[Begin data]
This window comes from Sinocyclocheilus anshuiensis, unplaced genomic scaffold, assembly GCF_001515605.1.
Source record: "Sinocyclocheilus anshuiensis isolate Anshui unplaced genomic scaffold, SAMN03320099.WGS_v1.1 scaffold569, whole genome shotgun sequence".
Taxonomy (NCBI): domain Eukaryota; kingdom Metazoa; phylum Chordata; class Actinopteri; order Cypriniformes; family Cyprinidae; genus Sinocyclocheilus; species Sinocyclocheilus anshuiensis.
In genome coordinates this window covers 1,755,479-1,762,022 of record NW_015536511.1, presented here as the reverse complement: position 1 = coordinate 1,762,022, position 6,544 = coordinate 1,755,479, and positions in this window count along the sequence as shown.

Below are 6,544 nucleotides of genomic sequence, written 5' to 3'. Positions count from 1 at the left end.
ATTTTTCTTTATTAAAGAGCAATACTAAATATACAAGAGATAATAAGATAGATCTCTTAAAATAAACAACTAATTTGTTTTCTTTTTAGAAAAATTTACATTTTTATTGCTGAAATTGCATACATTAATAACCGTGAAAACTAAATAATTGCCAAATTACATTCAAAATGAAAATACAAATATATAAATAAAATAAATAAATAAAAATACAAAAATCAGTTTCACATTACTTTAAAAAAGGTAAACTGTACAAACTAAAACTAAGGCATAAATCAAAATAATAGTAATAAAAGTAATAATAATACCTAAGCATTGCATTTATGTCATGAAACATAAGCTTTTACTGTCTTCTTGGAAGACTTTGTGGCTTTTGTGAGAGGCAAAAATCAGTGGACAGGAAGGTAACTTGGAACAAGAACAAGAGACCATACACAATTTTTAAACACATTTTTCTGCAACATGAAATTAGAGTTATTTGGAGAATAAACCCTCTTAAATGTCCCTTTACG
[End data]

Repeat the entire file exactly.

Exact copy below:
This window comes from Sinocyclocheilus anshuiensis, unplaced genomic scaffold, assembly GCF_001515605.1.
Source record: "Sinocyclocheilus anshuiensis isolate Anshui unplaced genomic scaffold, SAMN03320099.WGS_v1.1 scaffold569, whole genome shotgun sequence".
Taxonomy (NCBI): domain Eukaryota; kingdom Metazoa; phylum Chordata; class Actinopteri; order Cypriniformes; family Cyprinidae; genus Sinocyclocheilus; species Sinocyclocheilus anshuiensis.
In genome coordinates this window covers 1,755,479-1,762,022 of record NW_015536511.1, presented here as the reverse complement: position 1 = coordinate 1,762,022, position 6,544 = coordinate 1,755,479, and positions in this window count along the sequence as shown.

Below are 6,544 nucleotides of genomic sequence, written 5' to 3'. Positions count from 1 at the left end.
ATTTTTCTTTATTAAAGAGCAATACTAAATATACAAGAGATAATAAGATAGATCTCTTAAAATAAACAACTAATTTGTTTTCTTTTTAGAAAAATTTACATTTTTATTGCTGAAATTGCATACATTAATAACCGTGAAAACTAAATAATTGCCAAATTACATTCAAAATGAAAATACAAATATATAAATAAAATAAATAAATAAAAATACAAAAATCAGTTTCACATTACTTTAAAAAAGGTAAACTGTACAAACTAAAACTAAGGCATAAATCAAAATAATAGTAATAAAAGTAATAATAATACCTAAGCATTGCATTTATGTCATGAAACATAAGCTTTTACTGTCTTCTTGGAAGACTTTGTGGCTTTTGTGAGAGGCAAAAATCAGTGGACAGGAAGGTAACTTGGAACAAGAACAAGAGACCATACACAATTTTTAAACACATTTTTCTGCAACATGAAATTAGAGTTATTTGGAGAATAAACCCTCTTAAATGTCCCTTTACG